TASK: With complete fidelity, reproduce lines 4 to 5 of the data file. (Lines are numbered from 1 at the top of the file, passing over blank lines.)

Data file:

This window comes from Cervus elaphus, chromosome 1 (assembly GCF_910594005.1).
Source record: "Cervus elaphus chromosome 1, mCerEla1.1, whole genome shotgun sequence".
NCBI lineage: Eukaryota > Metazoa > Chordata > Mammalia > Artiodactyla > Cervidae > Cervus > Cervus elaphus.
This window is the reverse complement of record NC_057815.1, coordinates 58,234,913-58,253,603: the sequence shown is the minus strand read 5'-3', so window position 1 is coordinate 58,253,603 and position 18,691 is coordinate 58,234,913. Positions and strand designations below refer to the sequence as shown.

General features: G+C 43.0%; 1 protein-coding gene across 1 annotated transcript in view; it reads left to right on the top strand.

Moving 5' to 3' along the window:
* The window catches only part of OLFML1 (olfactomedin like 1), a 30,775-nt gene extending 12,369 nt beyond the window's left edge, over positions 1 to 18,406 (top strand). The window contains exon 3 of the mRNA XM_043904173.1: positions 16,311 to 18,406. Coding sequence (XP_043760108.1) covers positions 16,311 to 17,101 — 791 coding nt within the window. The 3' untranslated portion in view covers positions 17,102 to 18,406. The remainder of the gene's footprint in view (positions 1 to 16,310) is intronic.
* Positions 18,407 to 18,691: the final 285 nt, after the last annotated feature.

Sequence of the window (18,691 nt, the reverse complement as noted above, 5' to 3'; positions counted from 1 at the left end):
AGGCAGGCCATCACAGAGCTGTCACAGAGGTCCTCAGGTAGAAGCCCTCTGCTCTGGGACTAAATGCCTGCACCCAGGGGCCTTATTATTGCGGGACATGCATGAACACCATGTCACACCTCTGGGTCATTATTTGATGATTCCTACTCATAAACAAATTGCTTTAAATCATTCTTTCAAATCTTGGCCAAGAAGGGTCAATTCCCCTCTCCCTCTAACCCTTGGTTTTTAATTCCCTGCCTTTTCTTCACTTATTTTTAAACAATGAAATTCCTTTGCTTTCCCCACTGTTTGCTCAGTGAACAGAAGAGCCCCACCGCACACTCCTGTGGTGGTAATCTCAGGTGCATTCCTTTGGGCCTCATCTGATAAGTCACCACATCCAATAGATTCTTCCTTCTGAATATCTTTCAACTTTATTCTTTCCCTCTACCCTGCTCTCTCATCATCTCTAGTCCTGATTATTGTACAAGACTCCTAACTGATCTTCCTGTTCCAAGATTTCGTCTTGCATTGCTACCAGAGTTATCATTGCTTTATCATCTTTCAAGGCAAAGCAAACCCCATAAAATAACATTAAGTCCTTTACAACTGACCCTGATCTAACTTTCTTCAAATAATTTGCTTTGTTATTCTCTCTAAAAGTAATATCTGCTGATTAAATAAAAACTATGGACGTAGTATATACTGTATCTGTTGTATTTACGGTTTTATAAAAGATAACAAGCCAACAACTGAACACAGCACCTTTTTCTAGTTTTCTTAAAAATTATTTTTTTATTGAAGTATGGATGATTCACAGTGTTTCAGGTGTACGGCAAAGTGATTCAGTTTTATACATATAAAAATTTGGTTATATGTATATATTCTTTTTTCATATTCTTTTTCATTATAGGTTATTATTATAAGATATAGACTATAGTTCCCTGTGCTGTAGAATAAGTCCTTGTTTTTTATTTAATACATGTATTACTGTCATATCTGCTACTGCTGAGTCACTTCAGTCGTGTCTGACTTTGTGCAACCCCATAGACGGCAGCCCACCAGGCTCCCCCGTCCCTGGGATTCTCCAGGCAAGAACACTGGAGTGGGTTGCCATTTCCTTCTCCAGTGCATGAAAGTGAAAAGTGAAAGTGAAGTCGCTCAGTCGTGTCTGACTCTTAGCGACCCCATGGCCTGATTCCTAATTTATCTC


This window is the reverse complement of record NC_057815.1, coordinates 58,234,913-58,253,603: the sequence shown is the minus strand read 5'-3', so window position 1 is coordinate 58,253,603 and position 18,691 is coordinate 58,234,913. Positions and strand designations below refer to the sequence as shown.

General features: G+C 43.0%; 1 protein-coding gene across 1 annotated transcript in view; it reads left to right on the top strand.